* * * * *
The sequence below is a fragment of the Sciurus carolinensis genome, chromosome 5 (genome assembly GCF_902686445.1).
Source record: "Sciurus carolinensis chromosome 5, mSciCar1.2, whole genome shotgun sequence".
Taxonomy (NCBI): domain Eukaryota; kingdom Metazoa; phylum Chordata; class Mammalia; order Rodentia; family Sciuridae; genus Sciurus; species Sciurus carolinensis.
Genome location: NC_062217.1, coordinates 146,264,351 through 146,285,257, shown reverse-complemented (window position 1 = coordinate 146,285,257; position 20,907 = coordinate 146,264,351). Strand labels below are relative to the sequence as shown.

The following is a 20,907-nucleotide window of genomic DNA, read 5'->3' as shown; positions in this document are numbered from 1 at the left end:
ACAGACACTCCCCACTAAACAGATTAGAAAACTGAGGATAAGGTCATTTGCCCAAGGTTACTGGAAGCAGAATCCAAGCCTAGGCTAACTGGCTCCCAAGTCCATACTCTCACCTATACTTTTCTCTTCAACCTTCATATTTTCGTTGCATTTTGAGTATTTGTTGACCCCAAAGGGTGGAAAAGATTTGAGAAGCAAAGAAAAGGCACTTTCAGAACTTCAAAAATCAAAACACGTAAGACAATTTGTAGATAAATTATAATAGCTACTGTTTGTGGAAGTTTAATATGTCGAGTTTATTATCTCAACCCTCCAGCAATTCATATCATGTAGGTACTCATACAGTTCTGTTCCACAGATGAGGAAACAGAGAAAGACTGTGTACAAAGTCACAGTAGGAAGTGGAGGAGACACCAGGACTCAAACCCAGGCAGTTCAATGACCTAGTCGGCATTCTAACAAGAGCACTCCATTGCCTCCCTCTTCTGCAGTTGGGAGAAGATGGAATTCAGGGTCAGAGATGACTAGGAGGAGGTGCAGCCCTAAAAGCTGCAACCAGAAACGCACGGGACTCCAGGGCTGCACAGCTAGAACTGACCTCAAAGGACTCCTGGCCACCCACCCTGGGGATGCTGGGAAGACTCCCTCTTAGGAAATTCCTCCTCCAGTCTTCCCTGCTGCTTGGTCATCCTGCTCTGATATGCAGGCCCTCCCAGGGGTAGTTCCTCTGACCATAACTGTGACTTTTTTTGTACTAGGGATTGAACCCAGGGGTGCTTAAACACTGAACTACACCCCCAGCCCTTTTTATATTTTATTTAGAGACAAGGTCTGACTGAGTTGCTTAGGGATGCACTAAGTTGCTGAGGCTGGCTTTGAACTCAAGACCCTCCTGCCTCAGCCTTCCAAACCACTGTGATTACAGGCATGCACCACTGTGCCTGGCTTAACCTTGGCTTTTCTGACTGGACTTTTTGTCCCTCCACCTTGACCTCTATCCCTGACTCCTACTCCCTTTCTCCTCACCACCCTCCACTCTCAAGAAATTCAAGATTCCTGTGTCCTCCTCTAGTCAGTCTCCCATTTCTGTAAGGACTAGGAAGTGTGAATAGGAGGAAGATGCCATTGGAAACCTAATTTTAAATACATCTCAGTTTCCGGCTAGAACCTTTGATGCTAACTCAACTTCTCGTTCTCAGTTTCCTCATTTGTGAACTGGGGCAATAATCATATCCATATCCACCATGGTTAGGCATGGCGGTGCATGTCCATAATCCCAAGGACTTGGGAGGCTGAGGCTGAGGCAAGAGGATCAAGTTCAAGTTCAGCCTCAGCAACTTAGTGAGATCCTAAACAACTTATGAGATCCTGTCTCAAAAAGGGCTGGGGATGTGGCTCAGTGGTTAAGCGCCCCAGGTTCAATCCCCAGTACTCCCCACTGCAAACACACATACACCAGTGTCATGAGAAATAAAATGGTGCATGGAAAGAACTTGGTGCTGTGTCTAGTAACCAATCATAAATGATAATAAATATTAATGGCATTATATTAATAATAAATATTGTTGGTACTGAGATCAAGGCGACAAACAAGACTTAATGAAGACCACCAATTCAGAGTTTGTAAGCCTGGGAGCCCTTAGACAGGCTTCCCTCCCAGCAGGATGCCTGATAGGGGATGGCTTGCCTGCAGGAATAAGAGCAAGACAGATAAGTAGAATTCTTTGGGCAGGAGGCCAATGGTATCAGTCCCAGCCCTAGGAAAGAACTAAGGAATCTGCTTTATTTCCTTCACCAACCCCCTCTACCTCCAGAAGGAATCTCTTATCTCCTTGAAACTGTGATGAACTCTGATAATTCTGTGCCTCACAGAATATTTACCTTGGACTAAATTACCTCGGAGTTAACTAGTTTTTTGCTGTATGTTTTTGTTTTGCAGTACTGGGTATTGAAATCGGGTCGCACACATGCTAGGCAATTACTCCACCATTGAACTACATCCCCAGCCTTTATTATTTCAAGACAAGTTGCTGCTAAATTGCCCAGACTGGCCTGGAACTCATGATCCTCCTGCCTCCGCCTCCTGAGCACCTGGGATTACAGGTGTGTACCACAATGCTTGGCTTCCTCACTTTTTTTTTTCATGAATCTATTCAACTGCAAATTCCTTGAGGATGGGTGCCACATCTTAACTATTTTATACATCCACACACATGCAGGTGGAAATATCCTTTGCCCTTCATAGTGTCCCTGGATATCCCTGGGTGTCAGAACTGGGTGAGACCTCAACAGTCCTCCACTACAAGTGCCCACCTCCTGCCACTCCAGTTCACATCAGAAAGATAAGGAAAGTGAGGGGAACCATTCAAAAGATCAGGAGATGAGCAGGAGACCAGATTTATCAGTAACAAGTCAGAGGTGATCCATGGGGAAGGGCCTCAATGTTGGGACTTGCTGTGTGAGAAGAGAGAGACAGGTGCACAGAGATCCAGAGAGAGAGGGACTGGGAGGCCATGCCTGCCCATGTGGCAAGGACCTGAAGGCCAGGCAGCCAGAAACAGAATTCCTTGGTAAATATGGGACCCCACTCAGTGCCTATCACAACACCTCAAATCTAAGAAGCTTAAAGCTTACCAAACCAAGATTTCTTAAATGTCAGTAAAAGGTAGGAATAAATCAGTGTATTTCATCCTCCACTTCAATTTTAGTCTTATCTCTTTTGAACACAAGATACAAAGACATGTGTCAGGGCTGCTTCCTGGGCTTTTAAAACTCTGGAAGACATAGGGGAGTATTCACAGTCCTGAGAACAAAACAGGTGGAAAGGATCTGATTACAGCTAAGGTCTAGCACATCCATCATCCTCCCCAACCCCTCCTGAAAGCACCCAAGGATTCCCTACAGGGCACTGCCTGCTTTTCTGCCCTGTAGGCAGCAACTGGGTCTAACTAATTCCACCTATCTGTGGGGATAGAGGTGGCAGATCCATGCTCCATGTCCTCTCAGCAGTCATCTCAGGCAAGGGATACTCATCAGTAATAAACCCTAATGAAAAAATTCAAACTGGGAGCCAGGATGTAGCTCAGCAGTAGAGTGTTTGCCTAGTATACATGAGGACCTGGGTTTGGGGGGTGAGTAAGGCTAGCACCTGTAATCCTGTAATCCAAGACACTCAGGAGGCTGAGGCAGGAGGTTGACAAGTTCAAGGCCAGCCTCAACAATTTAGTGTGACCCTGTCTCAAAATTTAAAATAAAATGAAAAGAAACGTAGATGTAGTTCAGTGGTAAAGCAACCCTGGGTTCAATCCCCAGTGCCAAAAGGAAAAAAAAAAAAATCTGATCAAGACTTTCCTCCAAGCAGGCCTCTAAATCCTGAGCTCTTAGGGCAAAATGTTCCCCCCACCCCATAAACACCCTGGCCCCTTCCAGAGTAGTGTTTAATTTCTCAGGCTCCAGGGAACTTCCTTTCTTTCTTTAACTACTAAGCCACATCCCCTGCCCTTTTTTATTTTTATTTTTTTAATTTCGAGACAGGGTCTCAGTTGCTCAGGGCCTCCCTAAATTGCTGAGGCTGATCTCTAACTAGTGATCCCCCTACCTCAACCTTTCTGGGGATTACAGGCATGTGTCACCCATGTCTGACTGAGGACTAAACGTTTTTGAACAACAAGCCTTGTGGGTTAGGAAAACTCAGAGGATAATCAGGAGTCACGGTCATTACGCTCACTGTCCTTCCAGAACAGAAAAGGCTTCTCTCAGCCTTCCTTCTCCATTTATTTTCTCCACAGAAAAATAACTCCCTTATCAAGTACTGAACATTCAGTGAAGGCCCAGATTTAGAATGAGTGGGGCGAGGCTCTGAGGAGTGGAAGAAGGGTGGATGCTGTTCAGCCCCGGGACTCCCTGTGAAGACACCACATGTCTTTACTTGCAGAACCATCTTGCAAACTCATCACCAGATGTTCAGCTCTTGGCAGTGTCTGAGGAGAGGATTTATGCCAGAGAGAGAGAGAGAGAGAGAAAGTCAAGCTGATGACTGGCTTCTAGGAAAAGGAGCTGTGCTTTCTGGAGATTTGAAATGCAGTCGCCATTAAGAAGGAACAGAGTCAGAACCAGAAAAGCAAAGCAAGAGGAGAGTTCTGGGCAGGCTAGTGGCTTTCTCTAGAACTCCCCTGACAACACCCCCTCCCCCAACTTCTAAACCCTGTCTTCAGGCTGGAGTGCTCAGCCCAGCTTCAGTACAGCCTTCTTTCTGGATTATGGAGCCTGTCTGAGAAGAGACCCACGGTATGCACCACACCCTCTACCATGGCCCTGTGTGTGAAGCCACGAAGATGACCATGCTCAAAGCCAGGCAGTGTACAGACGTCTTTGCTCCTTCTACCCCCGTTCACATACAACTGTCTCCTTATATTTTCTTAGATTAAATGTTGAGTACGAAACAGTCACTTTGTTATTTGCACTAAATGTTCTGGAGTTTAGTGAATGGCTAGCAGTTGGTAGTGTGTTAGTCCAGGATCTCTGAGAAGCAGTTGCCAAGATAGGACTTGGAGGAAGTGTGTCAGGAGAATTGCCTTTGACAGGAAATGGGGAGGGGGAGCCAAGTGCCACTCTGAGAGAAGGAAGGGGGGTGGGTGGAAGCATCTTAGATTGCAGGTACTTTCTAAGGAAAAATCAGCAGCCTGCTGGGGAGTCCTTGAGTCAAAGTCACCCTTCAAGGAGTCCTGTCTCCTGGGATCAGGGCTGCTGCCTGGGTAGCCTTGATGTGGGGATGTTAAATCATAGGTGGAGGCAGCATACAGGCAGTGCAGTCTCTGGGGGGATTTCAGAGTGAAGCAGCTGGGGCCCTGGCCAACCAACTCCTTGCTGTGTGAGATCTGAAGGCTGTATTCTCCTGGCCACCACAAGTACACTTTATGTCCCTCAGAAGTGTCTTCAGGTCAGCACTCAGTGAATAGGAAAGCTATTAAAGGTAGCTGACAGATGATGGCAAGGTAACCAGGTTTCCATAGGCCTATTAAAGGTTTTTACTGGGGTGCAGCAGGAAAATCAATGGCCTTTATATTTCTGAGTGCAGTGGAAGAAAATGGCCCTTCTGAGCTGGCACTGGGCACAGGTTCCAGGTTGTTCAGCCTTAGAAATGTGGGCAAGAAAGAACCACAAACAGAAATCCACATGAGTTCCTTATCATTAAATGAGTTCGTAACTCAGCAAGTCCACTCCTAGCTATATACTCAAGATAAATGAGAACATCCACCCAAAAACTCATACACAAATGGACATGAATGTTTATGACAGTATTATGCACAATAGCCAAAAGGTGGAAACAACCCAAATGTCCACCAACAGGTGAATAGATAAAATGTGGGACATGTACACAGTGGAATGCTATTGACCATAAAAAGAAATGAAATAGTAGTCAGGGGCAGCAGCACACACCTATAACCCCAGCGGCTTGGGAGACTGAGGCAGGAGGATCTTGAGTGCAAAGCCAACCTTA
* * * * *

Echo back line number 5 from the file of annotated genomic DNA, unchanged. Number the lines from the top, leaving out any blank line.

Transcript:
The following is a 20,907-nucleotide window of genomic DNA, read 5'->3' as shown; positions in this document are numbered from 1 at the left end: